With little fanfare this weekend, SpaceX launched two Falcon 9 rockets. The first booster took off on Friday night and delivered nearly three tons of supplies to the International Space Station, including two new space suits for NASA. The second mission launched on Sunday boosted another batch of 53 Starlink satellites, bringing a total of more than 2,500 operational Internet spacecraft into orbit.
The launches garnered relatively little attention in the space community and beyond because Falcon 9 launches have become so common. Already this year, SpaceX has launched 31 rockets, all successfully. This tally corresponds to the number of Falcon 9 boosters orbited in 2021, which set a record for the launch company at the time.
But this year, SpaceX has taken its momentum to another level with a mix of payloads, including its Starlink satellites, crew and cargo missions for NASA, Department of Defense missions, and commercial satellites. As of Monday, the Falcon 9 rocket has launched every 6.4 days this year and has lifted nearly 300,000 kilograms into low-Earth orbit. This is significantly more than every other country and company in the world combined. Two more Starlink launches are expected this week.
SpaceX has also continued to push the limits of reuse. Last month, the company flew its 13th flights in three different first phases. SpaceX officials say they’ve gathered enough data on how to reuse these first stage cores that, for now, seem like no showstopper to prevent flying many more missions.
To put this synergy in perspective, consider the flight rates of SpaceX’s main US-based competitor, United Launch Alliance. Counting both its Delta and Atlas fleets, ULA launched its last 31 rockets from March 19, 2017 to today. This is the cadence of one launch every 64 days.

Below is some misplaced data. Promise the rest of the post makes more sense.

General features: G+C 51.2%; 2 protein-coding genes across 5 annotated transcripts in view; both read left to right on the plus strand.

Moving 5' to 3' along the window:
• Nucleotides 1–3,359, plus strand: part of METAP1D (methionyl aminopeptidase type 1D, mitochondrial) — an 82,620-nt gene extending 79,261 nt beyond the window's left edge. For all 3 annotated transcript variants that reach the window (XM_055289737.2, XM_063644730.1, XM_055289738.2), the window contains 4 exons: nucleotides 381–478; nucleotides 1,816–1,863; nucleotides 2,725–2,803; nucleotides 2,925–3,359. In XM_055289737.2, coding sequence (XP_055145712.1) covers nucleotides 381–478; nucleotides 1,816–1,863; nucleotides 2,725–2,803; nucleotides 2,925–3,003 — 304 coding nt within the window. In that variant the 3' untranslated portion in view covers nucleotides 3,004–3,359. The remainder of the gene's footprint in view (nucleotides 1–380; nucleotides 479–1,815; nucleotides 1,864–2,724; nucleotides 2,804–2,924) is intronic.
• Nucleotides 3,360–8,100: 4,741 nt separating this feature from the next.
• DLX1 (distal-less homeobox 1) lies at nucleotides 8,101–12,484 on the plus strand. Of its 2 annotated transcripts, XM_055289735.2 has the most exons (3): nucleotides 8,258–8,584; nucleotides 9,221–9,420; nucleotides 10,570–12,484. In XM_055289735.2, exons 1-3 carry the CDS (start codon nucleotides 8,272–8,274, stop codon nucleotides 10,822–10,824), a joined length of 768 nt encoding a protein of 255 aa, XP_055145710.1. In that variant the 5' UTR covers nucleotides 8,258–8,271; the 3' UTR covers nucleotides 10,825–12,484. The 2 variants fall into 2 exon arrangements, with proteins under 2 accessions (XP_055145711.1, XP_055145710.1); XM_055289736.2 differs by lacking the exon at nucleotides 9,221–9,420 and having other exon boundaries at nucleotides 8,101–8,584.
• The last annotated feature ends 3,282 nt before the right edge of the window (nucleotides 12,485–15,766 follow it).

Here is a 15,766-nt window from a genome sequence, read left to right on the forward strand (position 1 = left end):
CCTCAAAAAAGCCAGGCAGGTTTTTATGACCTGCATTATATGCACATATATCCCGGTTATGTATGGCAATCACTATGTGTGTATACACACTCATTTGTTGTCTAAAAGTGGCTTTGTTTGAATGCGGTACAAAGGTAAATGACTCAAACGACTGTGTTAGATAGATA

In other words, SpaceX is now launching 10 rockets for each of its main US competitors. Both companies have a 100 percent success rate during this period.
This competition will change in nature in the coming years. ULA will soon debut its new heavy lift Vulcan rocket, possibly during the first half of 2023. With a lengthy launch manifest that includes both institutional clients and Amazon’s Project Kuiper, the company’s cadence should increase significantly. That will likely come in mid-2020 as ULA expands its operations and Vulcan production capabilities.
SpaceX is also making progress on its next-generation Starship rocket. This super-heavy lift rocket is likely to begin a series of test flights from South Texas over the next six months. But SpaceX is also working on an operational launch of the Starship and its Super Heavy booster in Florida. To that end, the company has now stacked several sections of an orbital launch tower at the Launch Complex 39-A site at Kennedy Space Center. During a remote camera setup ahead of Friday’s cargo launch for NASA, photographer Trevor Mahleman was able to capture a zoomable panorama of Ars’ launch tower.
SpaceX hasn’t said definitively how it will split Starship launch activities between Florida and South Texas. But it looks like the company will conduct experimental test flights of the Starship from Texas and move to the Florida range only after the vehicle is confident in its performance. This makes sense given the high-value assets of NASA, the Department of Defense, the National Reconnaissance Office, and other launch companies nearby in Florida.